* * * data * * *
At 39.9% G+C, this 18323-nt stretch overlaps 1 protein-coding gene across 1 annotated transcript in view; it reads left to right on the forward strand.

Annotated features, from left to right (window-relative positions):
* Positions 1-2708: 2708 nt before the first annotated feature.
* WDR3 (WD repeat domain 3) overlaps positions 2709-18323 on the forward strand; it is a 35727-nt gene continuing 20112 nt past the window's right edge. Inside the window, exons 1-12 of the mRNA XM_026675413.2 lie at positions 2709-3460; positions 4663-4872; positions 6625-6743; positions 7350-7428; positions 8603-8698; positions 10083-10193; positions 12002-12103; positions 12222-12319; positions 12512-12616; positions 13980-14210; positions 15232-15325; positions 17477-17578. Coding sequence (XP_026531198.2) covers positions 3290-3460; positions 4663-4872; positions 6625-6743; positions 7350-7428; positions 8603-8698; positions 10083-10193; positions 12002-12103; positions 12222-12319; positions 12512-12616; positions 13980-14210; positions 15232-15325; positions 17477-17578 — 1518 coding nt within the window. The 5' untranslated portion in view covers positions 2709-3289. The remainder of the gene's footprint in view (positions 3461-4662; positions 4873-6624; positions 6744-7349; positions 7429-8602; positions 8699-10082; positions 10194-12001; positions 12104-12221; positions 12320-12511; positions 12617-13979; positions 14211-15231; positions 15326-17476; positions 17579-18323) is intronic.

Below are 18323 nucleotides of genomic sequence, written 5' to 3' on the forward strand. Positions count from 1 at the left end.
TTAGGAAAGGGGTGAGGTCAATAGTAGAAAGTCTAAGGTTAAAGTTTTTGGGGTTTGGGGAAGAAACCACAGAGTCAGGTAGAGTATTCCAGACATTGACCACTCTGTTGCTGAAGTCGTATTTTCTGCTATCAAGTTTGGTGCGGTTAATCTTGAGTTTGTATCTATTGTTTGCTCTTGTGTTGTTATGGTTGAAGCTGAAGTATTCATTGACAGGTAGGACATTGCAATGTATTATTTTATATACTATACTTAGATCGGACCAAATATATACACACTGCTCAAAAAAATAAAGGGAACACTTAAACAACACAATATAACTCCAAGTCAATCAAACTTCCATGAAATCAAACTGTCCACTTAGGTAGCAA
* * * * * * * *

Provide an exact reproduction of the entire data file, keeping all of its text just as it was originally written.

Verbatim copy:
At 39.9% G+C, this 18323-nt stretch overlaps 1 protein-coding gene across 1 annotated transcript in view; it reads left to right on the forward strand.

Annotated features, from left to right (window-relative positions):
* Positions 1-2708: 2708 nt before the first annotated feature.
* WDR3 (WD repeat domain 3) overlaps positions 2709-18323 on the forward strand; it is a 35727-nt gene continuing 20112 nt past the window's right edge. Inside the window, exons 1-12 of the mRNA XM_026675413.2 lie at positions 2709-3460; positions 4663-4872; positions 6625-6743; positions 7350-7428; positions 8603-8698; positions 10083-10193; positions 12002-12103; positions 12222-12319; positions 12512-12616; positions 13980-14210; positions 15232-15325; positions 17477-17578. Coding sequence (XP_026531198.2) covers positions 3290-3460; positions 4663-4872; positions 6625-6743; positions 7350-7428; positions 8603-8698; positions 10083-10193; positions 12002-12103; positions 12222-12319; positions 12512-12616; positions 13980-14210; positions 15232-15325; positions 17477-17578 — 1518 coding nt within the window. The 5' untranslated portion in view covers positions 2709-3289. The remainder of the gene's footprint in view (positions 3461-4662; positions 4873-6624; positions 6744-7349; positions 7429-8602; positions 8699-10082; positions 10194-12001; positions 12104-12221; positions 12320-12511; positions 12617-13979; positions 14211-15231; positions 15326-17476; positions 17579-18323) is intronic.

Below are 18323 nucleotides of genomic sequence, written 5' to 3' on the forward strand. Positions count from 1 at the left end.
TTAGGAAAGGGGTGAGGTCAATAGTAGAAAGTCTAAGGTTAAAGTTTTTGGGGTTTGGGGAAGAAACCACAGAGTCAGGTAGAGTATTCCAGACATTGACCACTCTGTTGCTGAAGTCGTATTTTCTGCTATCAAGTTTGGTGCGGTTAATCTTGAGTTTGTATCTATTGTTTGCTCTTGTGTTGTTATGGTTGAAGCTGAAGTATTCATTGACAGGTAGGACATTGCAATGTATTATTTTATATACTATACTTAGATCGGACCAAATATATACACACTGCTCAAAAAAATAAAGGGAACACTTAAACAACACAATATAACTCCAAGTCAATCAAACTTCCATGAAATCAAACTGTCCACTTAGGTAGCAA